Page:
Jani was very nearly lost to the phylloxera outbreak of the late 19th century. How appropriate that the name ‘Jani’ means ‘powerful’ – because it took great power and determination to bring this grape back from the brink of extinction.
Jani was once the prize vine of Guria, until phylloxera decimated the region. Phylloxera is a small insect which laid waste to the vineyards of Europe, killing the roots of vines across the continent. There’s only one way to combat it: digging up and burning the infected vines, then replanting the vineyards with vines grafted onto American, phylloxera-resistant rootstocks.
In the early 20th century, using a low training system and American rootstocks, farmers began to rebuild their vineyards, but these, too, were destroyed by various disruptions throughout the tumultuous century. At the beginning of the 21st century, plantings of Jani were rare (there was only one hectare reported in the 2004 vine census), but due to its reputation as producing the finest wines of western Georgia, the government in 2014 began distributing thousands of Jani vines among winegrowers to resurrect the vine and wine.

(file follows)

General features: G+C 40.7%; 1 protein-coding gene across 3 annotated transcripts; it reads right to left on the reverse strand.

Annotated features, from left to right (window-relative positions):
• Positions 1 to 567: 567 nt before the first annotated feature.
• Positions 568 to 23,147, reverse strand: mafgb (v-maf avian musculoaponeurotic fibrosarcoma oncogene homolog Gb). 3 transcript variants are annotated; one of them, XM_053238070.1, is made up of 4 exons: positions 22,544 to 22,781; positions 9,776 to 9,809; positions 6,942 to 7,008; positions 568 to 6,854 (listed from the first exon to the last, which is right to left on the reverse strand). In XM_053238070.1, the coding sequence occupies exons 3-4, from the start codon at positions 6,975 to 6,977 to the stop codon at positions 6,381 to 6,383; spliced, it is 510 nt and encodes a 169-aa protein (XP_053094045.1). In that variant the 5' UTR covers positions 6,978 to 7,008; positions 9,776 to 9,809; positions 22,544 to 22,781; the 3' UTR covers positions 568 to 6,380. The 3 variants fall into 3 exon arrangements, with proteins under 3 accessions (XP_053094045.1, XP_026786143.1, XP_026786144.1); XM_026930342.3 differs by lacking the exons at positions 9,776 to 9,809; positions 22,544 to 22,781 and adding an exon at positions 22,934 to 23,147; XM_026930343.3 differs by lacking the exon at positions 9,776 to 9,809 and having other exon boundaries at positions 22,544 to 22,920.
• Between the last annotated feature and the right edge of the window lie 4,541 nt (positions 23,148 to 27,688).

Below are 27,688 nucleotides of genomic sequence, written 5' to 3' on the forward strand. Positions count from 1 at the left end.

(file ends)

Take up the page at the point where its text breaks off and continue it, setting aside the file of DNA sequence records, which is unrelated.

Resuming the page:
Today, plantings of Jani are still rare, but the grape is increasingly being recognised for its fine quality and great intensity of flavour, balanced with moderate alcohol levels. Sadly, there are no examples currently able to available to buy in the UK as it’s only just been brought back from extinction. But keep your eyes peeled, as we have this grape marked for big things in years to come.